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For a few months I spoke about buying a new car. When the idea first struck I experienced excitement; yet, I spent zero time actually shopping. I justified and rationalized keeping my current car and even repairing the exhaust system. Until, suddenly, it died. The mechanic informed me my starter belt was busted and the repairs would total approximately $500 dollars. This game-changing news resulted in the purchase of an automobile within twenty-four hours.  

Stocks have soared this year, but job growth has been slow, hamstrung by modest economic growth. The election is close, and there is a lot of uncertainty about future economic policies. The long-term trends remain positive despite many short-term concerns that could trigger more volatile markets. As a result, it's a good time to consider bracing your portfolio by improving its diversification and making sure the mix of investments is aligned with your long-term financial goals.

We can collect buying habits of our customer, create customer profiles, and understand our target demographic to know WHO our customer is… but do we really know WHAT our customers want? It’s more than just the product or service we offer. No matter what industry, customers want us to provide not only great products, but they want us to be the type of person they can trust to get the job done.

Here are the seven things they want to see in you:

What gets said is certainly important, but who says it can make a bigger difference to the people who matter most–your employees. So, who should do the talking? Here's how to decide:

When there's good news, it's never you. OK, maybe you really did do all the work. Maybe you really did overcome every obstacle. Maybe without you, that high-performance team would have been anything but. Maybe you really were the hero. It doesn't matter. Give someone else the glory. Pick a key subordinate who played a major role. Pick a person who could use a confidence boost from a healthy dose of public appreciation. Everyone already knows you were in charge, so celebrate the accomplishment through other people. Stand back and let your employees shine. 

When there's bad news, it's always you. It doesn't matter if a supplier made the mistake. It doesn't matter if a key investor backed out. It doesn't matter if forces beyond your control negatively affected your business. When you're in charge, you must always deliver bad news. To your employees, to your team, to customers and clients, you are the company. Support the decisions of your partners, even if you privately disagree. Answer tough questions. Take responsibility. Model the behavior you want your employees to display.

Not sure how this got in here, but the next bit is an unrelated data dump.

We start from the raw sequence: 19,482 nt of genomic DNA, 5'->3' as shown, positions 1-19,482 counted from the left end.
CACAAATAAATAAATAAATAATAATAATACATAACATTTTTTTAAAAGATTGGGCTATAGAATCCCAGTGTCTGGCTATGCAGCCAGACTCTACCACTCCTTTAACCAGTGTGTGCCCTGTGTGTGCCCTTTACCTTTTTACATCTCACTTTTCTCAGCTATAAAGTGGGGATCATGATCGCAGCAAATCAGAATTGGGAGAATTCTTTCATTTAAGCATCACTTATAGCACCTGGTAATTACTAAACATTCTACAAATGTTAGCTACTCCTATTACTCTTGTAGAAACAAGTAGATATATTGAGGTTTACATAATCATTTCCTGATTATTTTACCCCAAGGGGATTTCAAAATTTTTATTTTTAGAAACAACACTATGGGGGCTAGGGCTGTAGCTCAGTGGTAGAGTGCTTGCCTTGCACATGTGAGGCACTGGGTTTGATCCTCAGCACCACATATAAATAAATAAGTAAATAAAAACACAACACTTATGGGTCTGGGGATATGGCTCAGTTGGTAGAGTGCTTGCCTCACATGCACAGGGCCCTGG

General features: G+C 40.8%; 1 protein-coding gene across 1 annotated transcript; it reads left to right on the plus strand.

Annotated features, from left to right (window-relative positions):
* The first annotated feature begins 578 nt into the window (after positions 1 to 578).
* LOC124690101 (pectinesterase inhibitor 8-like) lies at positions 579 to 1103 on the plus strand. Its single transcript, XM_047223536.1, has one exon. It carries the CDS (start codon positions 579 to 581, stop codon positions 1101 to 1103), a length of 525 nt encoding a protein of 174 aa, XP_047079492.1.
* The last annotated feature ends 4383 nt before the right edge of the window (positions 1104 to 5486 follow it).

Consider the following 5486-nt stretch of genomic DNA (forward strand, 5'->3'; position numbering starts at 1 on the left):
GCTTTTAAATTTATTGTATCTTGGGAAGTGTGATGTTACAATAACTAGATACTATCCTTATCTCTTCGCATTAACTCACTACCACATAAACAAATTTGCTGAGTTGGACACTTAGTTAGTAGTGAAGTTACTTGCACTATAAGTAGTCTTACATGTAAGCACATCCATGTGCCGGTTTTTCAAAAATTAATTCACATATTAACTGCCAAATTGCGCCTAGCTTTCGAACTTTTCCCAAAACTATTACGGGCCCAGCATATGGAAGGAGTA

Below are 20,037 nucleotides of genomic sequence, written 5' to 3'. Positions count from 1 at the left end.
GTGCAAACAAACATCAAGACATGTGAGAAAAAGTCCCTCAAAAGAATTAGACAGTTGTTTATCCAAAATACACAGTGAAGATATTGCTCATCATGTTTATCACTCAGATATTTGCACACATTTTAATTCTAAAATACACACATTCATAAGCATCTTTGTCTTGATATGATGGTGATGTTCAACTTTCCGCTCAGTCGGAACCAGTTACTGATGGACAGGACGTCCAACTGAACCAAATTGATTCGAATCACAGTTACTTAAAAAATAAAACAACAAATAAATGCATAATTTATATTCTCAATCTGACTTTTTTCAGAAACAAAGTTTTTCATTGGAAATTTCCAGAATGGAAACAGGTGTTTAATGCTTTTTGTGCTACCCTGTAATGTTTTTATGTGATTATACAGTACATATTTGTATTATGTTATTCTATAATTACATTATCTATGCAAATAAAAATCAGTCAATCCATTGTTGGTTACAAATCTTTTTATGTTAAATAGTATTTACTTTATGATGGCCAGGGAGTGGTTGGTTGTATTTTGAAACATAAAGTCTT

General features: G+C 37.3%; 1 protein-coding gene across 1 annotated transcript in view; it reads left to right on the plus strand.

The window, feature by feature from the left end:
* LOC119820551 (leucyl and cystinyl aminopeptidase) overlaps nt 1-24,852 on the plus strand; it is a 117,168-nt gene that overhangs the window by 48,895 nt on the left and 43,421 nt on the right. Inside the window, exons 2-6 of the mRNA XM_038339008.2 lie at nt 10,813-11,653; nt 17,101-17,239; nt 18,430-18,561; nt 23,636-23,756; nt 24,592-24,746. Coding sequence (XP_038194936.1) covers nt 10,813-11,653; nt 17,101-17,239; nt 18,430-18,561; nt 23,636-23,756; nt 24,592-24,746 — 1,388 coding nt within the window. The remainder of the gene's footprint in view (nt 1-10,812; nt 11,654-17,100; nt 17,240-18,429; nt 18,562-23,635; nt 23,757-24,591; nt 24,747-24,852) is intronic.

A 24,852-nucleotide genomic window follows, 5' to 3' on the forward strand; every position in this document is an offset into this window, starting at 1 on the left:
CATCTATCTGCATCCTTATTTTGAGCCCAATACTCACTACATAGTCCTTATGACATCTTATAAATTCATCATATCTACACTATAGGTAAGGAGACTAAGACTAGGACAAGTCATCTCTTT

When there's no news, no one speaks. Everyone hates a useless meeting–except, of course, the person who called the meeting. Everyone hates a meeting that kicks off with, "I know there isn't much for us to talk about, but I still thought it was important that we get together..." If a meeting will not result in decisions or plans or actions, cancel it. Let your employees do something productive instead. That way, the next time, you will have a reason to meet.

Source: Jeff Haden

When a crisis situation develops, time is of the essence. There’s a saying: “If you’re not quick, you’re not relevant.” That’s why companies need to have a crisis communication plan in place before a potentially hazardous situation arises. While there’s no such thing as a “cookie cutter” crisis plan, the following information will help your company begin assembling an effective plan.

Step 1: Establish the Crisis Team.

Consider all the aspects of your company—management, operations, internal and external communication, customer service, and legal. During the crisis, this team bears the responsibility for making decisions and spearheading communication.

Step 2: Identify and Prepare the Spokespeople.

Identify the person who will be the official “voice” of the company should a crisis develop and make sure that person is trained accordingly.

Step 3: Develop processes and protocols.

Having a set of approved procedures in place ahead of time is key to responding in a timely manner and protecting the company’s brand.

Step 4: Prepare for Social Media’s Impact on Crisis Communication

Online monitoring during a crisis is critical. Be prepared to jump into the conversation to correct facts, answer questions, and share the brand’s side of the story and steps taken to fix the situation.

Along those same lines, “new” crisis communication means you shouldn’t solely rely on the news media to disseminate your message. Leverage social media with real-time updates via Twitter and Facebook in a crisis.

Step 5: Brainstorm Possible Scenarios & Responses. Role Play. Repeat.

In any business, there are dozens of potential crisis situations that could ruin a brand … especially if poor communication makes the situation even worse. Work with your team to identify these potential situations and develop a “response template” in the crisis communication plan. The more preparation you can do ahead of time, the quicker you’ll be able to respond if a crisis does strike.

Source: Heather Whaling

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